European leaders agreed on Friday (June 28) to set aside around 8 billion euros to combat youth unemployment, even as they admitted that the labour market would only sustainably improve once the crisis-hit region returns to growth.
Youth unemployment in Greece and Spain is hovering near 60 percent, while in Italy and Portugal it stands above 40 percent. Overall, close to six million people between the ages of 15 and 24 are without a job, sparking talk of a "lost generation" and fears of destabilising social unrest.
At the summit, leaders agreed to disburse about 8 billion euros - more than the 6 billion originally earmarked in February - to fight youth joblessness, with the bulk available over a two-year period starting in 2014 and the remainder becoming available over the full seven years of the next EU budget.
The funds will form the basis of a "Youth Guarantee" that aims to provide a job, training or apprenticeship to young people within four months of their leaving school, full-time education or becoming unemployed.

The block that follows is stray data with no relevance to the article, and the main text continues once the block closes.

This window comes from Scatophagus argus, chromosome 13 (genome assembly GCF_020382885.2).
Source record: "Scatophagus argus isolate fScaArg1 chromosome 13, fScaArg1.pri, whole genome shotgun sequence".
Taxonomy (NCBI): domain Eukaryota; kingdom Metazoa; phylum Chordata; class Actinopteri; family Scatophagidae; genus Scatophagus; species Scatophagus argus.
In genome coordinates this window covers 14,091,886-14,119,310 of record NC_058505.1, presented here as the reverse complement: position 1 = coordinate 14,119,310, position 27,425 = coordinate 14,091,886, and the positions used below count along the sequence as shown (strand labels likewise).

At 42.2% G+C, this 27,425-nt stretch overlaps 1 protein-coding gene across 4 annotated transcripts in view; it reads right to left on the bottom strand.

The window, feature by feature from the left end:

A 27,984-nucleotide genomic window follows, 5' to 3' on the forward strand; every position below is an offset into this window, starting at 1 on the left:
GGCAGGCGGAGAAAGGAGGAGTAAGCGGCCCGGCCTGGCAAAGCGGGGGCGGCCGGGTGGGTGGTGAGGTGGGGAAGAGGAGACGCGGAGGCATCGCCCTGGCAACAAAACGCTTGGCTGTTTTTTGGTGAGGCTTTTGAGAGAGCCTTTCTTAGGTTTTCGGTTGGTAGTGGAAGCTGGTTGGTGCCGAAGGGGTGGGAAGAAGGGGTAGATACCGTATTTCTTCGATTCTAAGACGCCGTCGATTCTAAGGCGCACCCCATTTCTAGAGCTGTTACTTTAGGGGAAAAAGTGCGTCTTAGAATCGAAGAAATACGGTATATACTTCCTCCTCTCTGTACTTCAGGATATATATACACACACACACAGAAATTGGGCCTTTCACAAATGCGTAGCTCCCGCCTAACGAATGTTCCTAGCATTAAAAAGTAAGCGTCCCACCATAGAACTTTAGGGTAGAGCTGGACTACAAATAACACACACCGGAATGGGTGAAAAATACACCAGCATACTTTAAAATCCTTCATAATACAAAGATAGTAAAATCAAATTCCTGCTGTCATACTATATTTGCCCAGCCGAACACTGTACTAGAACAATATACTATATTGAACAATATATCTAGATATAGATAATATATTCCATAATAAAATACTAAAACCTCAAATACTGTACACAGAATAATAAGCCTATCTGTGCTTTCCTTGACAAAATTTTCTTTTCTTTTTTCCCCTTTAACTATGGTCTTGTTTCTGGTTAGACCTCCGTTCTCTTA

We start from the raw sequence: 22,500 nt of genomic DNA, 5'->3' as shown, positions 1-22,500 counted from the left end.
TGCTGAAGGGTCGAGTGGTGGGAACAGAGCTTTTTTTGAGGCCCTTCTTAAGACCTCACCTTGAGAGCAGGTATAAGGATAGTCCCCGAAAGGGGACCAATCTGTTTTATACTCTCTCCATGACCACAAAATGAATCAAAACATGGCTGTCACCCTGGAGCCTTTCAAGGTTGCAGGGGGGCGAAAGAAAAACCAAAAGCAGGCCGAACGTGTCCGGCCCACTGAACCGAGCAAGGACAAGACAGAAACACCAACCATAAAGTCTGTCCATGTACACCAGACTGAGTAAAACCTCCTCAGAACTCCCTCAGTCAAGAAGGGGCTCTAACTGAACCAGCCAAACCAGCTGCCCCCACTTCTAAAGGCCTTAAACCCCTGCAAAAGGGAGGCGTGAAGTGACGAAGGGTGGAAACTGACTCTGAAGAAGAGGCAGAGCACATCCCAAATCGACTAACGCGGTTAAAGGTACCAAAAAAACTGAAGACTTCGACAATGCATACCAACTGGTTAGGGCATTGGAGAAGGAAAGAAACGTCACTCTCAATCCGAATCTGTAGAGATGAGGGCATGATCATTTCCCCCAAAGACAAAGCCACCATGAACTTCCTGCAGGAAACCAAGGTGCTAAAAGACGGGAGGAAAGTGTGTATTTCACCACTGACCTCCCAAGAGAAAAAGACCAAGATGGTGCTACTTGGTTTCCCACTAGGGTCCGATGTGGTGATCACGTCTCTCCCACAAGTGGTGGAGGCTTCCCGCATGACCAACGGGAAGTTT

At the start of the talks, Prime Minister David Cameron had cast doubt over approval of a budget deal struck on Thursday by promising to fight off a last-minute attempt to shrink the country's annual rebate.
Cameron was referring a deal sealed by EU leaders earlier this year which left untouched the British rebate, worth some 3.5 billion euros a year and politically highly sensitive.
British officials confirmed that the issue had been resolved.
Britain's rebate was created to offset the relatively lower share of cash the country got from EU agricultural and infrastructure funds compared with other countries.
The row centred on a change to how rural development funds are paid to newer EU member states that joined the bloc after 2004 - and which are not included in Britain's rebate calculation - which threatened to shrink the payment by around 10 percent.